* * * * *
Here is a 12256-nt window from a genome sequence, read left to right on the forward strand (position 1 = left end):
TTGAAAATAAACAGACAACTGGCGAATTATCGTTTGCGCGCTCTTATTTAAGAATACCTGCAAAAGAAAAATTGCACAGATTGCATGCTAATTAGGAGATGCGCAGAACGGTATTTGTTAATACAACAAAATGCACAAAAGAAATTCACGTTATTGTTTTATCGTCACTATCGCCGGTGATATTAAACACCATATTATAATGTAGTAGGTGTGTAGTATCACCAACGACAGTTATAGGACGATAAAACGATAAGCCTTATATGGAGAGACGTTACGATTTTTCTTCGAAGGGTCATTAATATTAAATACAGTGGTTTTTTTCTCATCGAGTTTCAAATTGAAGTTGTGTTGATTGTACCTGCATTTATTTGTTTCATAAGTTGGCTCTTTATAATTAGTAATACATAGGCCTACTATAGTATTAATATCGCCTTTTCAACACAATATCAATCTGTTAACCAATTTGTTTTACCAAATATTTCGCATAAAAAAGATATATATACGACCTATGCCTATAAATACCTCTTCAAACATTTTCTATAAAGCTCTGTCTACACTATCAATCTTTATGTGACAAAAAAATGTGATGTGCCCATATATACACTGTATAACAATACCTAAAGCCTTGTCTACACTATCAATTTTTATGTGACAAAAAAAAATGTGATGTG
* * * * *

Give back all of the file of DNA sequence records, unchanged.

Here is a 12256-nt window from a genome sequence, read left to right on the forward strand (position 1 = left end):
TTGAAAATAAACAGACAACTGGCGAATTATCGTTTGCGCGCTCTTATTTAAGAATACCTGCAAAAGAAAAATTGCACAGATTGCATGCTAATTAGGAGATGCGCAGAACGGTATTTGTTAATACAACAAAATGCACAAAAGAAATTCACGTTATTGTTTTATCGTCACTATCGCCGGTGATATTAAACACCATATTATAATGTAGTAGGTGTGTAGTATCACCAACGACAGTTATAGGACGATAAAACGATAAGCCTTATATGGAGAGACGTTACGATTTTTCTTCGAAGGGTCATTAATATTAAATACAGTGGTTTTTTTCTCATCGAGTTTCAAATTGAAGTTGTGTTGATTGTACCTGCATTTATTTGTTTCATAAGTTGGCTCTTTATAATTAGTAATACATAGGCCTACTATAGTATTAATATCGCCTTTTCAACACAATATCAATCTGTTAACCAATTTGTTTTACCAAATATTTCGCATAAAAAAGATATATATACGACCTATGCCTATAAATACCTCTTCAAACATTTTCTATAAAGCTCTGTCTACACTATCAATCTTTATGTGACAAAAAAATGTGATGTGCCCATATATACACTGTATAACAATACCTAAAGCCTTGTCTACACTATCAATTTTTATGTGACAAAAAAAAATGTGATGTG